Graduation Address


Warmest Congratulations to the thirty-one students (listed below – some in person and others in absentia), from Pilgrim Theological College who were graduated at the Graduation Ceremony of the University of Divinity, held in St Paul’s Cathedral at 7:30pm on Friday 25 March 2022!!  We hope that at this, the end point of your experience as students within a particular program, you discover meaning in what you have achieved and are able to gather your learnings for the wellbeing and flourishing of the community.  Prayers and blessings for your future!!!

We also celebrate and congratulate Karen Eller who was named the Vice Chancellor’s Scholar 2022 for having demonstrated excellence in one or more of the University’s Graduate Attributes. The citation read:


Karen Eller is recognized for her diligence, consistent academic excellence, and warm presence. Karen’s passion for biblical and theological scholarship that speaks compassionately and clearly to contemporary concerns, especially to issues of the LGBTQI+, extends beyond the classroom and is evident in both her pastoral work and her published research.


A shout out to our very own Professor Katharine Massam who delivered a challenging Graduation address. Prof Massam is the former Academic Dean and now Research Coordinator at Pilgrim, who teaches in the areas of history and spirituality. Prof Massam works at the intersection of theology and the lived experience of religion. Her work draws on oral histories, artefacts, and fragmented sources, influenced especially by postcolonial and feminist analysis. Read her address below.


Graduates 2022


Bachelor of Theology
Adrian Stewart Jackson

Graduate Certificate in Children and Families Ministry

Margaret Ruhl

Sarah Marie Kickbusch

Geraldene Stewart


Graduate Certificate in Divinity

Liesl Holmes

Mariann Bissett

Andrew Dawson

Graduate Certificate in Leadership:

Natalie Ruth Brown

Jessica Browne

Sunny Chen

Lindsay Cullen

Stacey Giovanelli

Tammy Hollands

Tupe Ioelu

Leo Losifidis

Nina MacKenzie

Peter Overton

Jong Park

Ikani Vaitohi

Raymond Joso

Rohan Pryor

Graduate Diploma in Divinity
Wendy Louise Elson



Graduate Certificate in Theology

James Tang


Graduate Diploma in Theology:
Elisabeth de Jager

Daniel Richard Farnsworth


Master of Divinity

Geraldene Stewart

For the Master of Theological Studies:
Neil Thorpe

Annettia Joy Goldsmith
Wayne Morris Myers


Master of Theology (Coursework)
Christopher Andrew Booth

Matthew Crane

James Tang
Karen Lee Eller



Monica Jyotsna Melanchthon

Academic Dean

Pilgrim Theological College

29 March 2022


We include below the address given by Katharine MAssam.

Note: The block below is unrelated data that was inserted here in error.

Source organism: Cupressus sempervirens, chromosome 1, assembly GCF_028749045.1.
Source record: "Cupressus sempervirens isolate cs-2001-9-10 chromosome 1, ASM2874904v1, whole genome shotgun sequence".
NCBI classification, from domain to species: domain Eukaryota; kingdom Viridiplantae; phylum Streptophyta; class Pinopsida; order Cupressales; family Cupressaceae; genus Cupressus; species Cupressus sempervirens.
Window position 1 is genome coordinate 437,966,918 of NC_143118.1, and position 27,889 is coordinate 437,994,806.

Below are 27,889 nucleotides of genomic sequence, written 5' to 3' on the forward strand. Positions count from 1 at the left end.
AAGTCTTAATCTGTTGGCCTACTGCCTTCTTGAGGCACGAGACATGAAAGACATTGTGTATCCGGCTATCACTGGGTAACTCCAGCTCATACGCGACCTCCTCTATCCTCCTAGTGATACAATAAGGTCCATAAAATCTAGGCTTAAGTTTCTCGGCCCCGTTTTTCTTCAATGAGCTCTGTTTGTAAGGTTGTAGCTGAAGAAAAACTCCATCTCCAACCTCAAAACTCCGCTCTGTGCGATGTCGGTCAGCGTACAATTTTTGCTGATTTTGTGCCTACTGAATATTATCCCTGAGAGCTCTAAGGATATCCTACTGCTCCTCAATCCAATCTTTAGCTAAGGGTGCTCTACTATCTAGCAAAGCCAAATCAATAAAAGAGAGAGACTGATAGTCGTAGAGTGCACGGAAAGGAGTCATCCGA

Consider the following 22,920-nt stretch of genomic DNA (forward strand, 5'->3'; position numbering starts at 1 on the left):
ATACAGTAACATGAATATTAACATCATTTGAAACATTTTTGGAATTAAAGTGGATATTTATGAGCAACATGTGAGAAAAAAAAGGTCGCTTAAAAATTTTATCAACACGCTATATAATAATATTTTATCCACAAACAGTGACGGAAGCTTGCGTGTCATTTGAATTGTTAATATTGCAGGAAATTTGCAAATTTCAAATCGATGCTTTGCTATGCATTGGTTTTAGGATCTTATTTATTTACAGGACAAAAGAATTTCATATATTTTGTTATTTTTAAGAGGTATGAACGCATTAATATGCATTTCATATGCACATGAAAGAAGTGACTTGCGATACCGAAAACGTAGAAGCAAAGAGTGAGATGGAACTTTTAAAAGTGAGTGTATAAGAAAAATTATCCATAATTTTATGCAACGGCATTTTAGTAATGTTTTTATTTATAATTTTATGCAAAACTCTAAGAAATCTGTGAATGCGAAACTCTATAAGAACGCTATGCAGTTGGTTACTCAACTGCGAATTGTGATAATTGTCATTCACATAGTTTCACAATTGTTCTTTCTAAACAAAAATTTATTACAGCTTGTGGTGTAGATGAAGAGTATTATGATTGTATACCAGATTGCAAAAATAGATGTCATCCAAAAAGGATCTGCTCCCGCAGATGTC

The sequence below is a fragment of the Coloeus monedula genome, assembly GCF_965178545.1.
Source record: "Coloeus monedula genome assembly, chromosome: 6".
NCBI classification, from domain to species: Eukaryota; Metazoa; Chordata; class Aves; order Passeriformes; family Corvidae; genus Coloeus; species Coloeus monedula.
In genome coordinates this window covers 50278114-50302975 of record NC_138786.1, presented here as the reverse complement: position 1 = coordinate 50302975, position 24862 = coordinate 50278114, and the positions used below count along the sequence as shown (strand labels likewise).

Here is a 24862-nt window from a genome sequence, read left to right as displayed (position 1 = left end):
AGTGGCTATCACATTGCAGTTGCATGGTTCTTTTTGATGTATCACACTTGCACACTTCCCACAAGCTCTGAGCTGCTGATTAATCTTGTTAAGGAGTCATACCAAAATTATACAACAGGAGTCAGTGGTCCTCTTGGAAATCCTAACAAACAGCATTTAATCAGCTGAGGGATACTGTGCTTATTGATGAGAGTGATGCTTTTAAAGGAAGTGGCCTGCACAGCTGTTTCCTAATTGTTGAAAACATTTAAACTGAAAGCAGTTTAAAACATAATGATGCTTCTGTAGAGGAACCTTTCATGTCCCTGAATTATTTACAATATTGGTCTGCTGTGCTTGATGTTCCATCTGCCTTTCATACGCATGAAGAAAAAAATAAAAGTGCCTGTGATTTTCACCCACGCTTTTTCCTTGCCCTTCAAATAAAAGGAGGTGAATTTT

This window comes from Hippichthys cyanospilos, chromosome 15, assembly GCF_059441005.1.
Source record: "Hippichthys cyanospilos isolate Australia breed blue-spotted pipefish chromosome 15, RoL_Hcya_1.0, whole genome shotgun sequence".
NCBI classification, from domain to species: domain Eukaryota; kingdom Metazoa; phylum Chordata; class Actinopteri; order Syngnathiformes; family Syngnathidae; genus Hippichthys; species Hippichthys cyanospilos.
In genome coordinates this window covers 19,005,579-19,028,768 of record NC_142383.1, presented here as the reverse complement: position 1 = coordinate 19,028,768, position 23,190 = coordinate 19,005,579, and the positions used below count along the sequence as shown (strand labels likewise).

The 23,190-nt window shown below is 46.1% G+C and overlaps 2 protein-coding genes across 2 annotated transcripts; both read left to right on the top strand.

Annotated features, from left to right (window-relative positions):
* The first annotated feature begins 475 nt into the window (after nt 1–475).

We are nine months out from Christmas and the reading we heard earlier is one of the choices for today’s feast of the Annunciation. Do you think, perhaps, that the author of the First Letter of John had theological education somehow in mind?
We’ve heard the opening:
Something which is known to have been from the beginning, this we have heard and seen with our own eyes, … the Word who is Life, this we share with you…1
Although we don’t know exactly what prompted this letter, it’s pretty clearly an intervention in a conflicted Johannine community where powerful voices are disputing the Incarnation. As it unfolds, the letter affirms the experience of Jesus that has been preached “since the beginning” and sets that heard, seen, touched revelation into the longer context of God who liberates and saves. If John’s Gospel underlines the divinity of Jesus, this letter of John’s emphasises the humanity of the Word of Life, Jesus experienced as the Christ.
So, here is a tussle about inculturation and about theological method.
It’s a warning, perhaps, to remember that in Roman-occupied Judea, a young woman took an extraordinary risk, and the Word became flesh in that particular time and place. It’s also a reminder that consequently, the familiar Greek categories that insisted on a strict separation between humanity and divinity had to be exploded in order to take account of the life that flowed from her experience.
There’s the theological method: allowing experience to utterly upend categories in order to think something totally new. Not only to think otherwise but also to see and hear differently, to touch and act outside the norms, precisely because the core of life has been refracted and re-imagined.
It’s probably too much to suggest there’s been radical reimagination in every assignment our graduates tonight have undertaken but: Were there not times when the categories exploded? when previously disembodied information found its place in the fabric of your life? when you found yourself writing or speaking new truths? Knowing some of our graduates and knowing the enterprise we engage in together, I think we can hold on to this idea of theology as learning to see, learning to listen and hear and become something new.